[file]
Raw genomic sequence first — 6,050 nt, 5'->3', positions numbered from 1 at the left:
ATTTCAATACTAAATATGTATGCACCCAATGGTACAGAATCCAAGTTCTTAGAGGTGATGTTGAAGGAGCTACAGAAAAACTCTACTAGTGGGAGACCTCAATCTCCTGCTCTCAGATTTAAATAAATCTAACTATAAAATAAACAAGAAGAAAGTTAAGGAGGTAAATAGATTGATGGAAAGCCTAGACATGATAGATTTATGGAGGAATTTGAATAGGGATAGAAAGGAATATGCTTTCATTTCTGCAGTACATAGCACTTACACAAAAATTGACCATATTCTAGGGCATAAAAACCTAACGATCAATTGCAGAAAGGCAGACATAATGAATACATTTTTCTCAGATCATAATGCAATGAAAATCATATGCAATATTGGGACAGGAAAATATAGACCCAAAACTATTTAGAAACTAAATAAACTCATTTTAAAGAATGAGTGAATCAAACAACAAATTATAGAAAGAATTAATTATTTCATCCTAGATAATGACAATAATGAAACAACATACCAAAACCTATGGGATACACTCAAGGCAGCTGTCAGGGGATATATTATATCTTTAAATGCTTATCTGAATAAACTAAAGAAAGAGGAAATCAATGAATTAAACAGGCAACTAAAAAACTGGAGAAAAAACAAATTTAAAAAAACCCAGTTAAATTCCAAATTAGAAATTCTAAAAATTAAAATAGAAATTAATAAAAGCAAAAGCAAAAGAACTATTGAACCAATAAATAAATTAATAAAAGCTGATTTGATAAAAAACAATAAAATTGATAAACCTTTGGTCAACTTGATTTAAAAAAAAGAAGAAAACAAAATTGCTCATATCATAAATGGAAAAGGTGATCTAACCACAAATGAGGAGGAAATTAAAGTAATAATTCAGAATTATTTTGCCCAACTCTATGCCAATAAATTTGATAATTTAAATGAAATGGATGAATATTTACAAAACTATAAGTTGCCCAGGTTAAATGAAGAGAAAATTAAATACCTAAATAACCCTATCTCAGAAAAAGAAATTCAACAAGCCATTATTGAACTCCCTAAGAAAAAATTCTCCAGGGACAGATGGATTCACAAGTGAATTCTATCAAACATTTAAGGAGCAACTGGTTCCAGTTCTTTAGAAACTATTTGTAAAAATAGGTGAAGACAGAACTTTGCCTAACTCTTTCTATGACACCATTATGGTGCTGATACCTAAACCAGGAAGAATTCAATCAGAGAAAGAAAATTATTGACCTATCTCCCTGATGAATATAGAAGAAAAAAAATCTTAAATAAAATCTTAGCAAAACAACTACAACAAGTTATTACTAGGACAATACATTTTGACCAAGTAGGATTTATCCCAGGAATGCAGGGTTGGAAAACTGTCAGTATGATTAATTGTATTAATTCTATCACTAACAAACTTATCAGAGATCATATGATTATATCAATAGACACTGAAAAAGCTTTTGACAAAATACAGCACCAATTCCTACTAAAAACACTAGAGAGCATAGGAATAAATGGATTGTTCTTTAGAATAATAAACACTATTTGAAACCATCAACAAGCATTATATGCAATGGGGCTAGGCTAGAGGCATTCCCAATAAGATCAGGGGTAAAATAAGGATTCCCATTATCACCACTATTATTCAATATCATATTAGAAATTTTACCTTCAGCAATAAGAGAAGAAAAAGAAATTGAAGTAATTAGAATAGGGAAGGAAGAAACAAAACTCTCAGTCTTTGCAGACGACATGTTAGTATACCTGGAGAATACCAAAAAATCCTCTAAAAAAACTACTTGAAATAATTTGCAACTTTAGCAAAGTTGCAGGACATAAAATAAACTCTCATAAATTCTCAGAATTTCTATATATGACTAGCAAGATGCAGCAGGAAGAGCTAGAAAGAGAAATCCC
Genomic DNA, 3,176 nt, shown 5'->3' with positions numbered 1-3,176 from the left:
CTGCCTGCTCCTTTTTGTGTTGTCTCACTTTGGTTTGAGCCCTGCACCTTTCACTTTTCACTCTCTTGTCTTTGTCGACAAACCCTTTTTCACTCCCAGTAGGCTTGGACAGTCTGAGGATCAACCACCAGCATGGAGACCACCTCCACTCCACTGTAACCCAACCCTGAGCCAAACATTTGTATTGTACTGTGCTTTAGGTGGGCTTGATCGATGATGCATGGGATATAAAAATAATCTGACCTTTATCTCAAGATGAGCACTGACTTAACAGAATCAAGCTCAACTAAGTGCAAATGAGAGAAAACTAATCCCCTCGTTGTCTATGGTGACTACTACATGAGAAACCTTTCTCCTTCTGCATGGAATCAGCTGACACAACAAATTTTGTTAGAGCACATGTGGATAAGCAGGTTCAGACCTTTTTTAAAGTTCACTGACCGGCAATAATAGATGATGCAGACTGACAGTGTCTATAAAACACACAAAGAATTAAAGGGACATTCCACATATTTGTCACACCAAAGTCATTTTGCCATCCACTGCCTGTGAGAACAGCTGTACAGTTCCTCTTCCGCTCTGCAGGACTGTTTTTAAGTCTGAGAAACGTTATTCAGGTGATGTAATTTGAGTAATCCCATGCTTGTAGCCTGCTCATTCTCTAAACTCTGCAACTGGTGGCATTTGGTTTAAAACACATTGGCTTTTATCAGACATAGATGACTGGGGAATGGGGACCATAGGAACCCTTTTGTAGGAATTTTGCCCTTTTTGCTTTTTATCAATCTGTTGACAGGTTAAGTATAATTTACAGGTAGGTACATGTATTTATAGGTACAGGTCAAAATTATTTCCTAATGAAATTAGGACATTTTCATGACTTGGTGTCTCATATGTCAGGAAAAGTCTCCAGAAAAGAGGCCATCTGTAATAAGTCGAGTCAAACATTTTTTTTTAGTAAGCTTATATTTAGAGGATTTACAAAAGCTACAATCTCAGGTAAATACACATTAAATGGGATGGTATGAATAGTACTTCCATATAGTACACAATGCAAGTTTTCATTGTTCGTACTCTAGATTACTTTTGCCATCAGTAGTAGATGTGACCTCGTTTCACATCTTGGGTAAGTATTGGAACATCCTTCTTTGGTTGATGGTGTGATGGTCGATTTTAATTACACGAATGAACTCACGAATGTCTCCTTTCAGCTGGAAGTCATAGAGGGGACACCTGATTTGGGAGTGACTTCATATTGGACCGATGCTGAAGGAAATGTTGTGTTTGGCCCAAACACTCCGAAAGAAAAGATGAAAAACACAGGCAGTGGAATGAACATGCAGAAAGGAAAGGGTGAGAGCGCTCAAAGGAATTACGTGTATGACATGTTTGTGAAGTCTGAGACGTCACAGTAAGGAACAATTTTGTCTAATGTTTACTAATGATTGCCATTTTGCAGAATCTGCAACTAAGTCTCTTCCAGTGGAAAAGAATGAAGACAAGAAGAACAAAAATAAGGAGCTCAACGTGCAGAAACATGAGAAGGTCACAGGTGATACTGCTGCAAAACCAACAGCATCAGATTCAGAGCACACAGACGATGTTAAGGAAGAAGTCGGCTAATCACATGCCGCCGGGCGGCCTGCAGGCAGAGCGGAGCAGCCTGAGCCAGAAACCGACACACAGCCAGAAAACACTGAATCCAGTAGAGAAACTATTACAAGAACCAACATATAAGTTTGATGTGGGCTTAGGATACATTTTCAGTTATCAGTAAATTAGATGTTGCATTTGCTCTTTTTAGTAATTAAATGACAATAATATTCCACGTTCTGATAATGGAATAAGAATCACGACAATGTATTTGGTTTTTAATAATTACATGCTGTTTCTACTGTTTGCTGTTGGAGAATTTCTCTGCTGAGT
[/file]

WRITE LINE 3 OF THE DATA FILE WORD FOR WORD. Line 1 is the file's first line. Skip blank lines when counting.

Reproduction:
Genomic DNA, 3,176 nt, shown 5'->3' with positions numbered 1-3,176 from the left: